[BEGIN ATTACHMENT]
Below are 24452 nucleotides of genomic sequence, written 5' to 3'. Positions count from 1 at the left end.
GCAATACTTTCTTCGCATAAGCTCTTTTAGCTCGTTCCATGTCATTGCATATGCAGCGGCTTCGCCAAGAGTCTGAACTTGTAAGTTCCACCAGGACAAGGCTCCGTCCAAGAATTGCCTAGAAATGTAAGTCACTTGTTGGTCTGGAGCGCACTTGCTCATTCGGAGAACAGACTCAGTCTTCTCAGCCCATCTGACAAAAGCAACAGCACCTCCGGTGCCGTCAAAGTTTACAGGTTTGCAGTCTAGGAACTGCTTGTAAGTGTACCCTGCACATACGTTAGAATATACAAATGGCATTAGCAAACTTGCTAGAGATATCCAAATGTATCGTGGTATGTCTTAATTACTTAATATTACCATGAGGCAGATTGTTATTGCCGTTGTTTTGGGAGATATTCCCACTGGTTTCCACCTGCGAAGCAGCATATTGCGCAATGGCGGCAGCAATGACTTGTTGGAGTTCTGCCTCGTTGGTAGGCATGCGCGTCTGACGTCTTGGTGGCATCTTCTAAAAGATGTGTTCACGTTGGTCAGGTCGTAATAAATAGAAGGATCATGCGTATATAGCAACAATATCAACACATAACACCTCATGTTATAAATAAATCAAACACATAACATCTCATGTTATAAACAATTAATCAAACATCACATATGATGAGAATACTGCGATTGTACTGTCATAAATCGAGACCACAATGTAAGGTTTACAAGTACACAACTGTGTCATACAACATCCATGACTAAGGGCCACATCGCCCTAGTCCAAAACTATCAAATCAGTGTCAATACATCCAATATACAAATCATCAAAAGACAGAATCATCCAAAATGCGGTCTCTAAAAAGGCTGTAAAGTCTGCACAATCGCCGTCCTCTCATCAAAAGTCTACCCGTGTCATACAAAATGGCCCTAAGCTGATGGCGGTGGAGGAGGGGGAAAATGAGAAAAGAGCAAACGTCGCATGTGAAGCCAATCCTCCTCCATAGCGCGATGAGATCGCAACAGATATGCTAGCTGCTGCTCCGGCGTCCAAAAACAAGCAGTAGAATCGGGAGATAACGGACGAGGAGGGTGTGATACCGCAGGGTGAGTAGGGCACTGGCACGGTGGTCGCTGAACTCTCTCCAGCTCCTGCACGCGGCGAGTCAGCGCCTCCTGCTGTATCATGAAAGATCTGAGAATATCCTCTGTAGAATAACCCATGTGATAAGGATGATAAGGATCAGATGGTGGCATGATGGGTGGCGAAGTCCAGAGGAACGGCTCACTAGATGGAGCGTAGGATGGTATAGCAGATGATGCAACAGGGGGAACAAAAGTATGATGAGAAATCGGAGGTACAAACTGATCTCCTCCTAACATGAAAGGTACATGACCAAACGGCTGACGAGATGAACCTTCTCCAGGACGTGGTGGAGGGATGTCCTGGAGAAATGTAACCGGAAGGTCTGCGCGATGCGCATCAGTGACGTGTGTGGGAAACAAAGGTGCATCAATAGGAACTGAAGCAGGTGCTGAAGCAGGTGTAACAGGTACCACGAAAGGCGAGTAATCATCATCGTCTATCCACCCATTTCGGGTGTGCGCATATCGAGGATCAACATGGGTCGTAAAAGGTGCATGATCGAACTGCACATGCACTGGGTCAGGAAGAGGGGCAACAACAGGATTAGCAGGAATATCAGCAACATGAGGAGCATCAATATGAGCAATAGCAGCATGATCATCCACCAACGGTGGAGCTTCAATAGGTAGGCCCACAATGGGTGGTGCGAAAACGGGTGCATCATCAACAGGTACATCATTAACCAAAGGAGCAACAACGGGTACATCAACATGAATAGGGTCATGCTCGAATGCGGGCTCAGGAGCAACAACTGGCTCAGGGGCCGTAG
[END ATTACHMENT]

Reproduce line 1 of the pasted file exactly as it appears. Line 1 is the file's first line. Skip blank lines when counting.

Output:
Below are 24452 nucleotides of genomic sequence, written 5' to 3'. Positions count from 1 at the left end.